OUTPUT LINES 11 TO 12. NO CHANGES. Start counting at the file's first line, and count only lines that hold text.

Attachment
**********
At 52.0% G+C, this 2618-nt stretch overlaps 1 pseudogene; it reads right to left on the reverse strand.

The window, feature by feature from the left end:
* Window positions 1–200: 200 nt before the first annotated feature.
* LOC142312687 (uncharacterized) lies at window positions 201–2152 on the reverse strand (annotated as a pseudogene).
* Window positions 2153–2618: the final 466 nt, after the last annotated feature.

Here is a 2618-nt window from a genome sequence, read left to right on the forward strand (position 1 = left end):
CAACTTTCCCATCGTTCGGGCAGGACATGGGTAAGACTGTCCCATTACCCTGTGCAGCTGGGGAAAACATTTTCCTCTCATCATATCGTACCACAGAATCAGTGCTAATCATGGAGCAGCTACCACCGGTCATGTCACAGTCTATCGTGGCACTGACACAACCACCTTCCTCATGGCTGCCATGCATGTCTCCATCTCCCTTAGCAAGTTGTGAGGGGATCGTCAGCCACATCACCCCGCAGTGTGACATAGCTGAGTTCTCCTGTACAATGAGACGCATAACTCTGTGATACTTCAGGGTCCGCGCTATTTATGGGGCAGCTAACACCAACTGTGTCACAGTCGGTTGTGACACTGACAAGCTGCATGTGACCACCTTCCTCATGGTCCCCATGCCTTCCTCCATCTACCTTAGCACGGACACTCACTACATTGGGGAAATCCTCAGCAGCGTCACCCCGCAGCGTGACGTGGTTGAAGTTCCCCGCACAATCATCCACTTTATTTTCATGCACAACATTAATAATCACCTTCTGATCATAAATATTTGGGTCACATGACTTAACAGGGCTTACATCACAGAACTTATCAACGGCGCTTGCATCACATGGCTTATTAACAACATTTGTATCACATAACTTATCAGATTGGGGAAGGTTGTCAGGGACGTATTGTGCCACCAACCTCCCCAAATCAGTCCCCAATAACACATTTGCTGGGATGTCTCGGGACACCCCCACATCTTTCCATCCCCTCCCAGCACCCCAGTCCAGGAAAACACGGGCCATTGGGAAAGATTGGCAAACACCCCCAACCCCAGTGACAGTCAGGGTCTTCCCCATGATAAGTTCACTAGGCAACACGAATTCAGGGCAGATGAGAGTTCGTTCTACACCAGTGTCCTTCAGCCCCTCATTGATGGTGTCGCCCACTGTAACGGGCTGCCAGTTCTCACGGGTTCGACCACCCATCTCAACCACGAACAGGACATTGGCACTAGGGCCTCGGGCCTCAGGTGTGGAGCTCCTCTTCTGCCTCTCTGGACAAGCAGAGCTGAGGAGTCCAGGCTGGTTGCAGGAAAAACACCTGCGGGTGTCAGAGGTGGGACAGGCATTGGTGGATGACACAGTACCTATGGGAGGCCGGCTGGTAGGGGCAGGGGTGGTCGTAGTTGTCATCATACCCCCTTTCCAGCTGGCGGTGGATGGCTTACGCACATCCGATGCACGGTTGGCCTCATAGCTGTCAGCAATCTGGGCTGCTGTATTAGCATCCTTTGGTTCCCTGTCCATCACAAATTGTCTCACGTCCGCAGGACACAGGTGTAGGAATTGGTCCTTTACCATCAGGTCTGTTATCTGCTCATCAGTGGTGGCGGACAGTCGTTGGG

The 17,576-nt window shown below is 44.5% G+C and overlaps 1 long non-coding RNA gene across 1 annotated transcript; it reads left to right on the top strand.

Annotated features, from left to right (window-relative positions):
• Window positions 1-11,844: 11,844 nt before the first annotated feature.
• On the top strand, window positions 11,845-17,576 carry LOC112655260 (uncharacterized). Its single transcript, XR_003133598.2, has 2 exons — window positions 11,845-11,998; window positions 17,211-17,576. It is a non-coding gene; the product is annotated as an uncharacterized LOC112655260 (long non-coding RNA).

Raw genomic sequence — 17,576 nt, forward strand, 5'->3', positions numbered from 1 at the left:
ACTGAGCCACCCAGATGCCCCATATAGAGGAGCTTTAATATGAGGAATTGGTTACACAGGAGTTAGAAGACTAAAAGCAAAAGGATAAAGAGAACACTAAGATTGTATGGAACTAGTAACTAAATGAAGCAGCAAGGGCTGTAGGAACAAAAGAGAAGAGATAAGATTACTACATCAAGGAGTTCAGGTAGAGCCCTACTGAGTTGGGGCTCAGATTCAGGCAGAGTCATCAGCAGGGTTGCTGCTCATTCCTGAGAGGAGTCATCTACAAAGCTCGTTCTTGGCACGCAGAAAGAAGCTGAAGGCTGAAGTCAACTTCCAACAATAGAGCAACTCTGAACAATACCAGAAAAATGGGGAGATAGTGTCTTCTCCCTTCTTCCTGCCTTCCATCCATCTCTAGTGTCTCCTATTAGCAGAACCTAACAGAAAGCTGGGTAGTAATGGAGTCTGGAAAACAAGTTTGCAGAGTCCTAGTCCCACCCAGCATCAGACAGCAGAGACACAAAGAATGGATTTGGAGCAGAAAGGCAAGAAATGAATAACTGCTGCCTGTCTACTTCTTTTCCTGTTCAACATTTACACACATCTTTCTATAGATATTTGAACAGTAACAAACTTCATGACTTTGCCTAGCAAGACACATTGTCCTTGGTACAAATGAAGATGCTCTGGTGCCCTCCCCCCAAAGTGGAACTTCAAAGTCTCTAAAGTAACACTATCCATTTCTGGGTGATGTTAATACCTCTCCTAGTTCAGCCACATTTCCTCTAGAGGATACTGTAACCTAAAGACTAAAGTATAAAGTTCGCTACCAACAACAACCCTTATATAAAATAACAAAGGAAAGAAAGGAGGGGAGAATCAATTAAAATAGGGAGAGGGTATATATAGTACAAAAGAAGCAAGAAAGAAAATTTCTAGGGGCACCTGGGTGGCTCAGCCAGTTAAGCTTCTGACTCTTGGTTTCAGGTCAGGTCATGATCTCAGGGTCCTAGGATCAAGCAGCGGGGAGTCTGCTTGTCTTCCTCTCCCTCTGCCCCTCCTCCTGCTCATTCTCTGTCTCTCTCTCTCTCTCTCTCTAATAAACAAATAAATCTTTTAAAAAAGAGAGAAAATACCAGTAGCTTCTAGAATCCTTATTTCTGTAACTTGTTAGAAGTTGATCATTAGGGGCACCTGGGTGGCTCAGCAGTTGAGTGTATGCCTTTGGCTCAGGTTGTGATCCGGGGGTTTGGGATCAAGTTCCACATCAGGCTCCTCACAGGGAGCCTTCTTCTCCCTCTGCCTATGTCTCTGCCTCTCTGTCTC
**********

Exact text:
• On the top strand, window positions 11,845-17,576 carry LOC112655260 (uncharacterized). Its single transcript, XR_003133598.2, has 2 exons — window positions 11,845-11,998; window positions 17,211-17,576. It is a non-coding gene; the product is annotated as an uncharacterized LOC112655260 (long non-coding RNA).

Raw genomic sequence — 17,576 nt, forward strand, 5'->3', positions numbered from 1 at the left: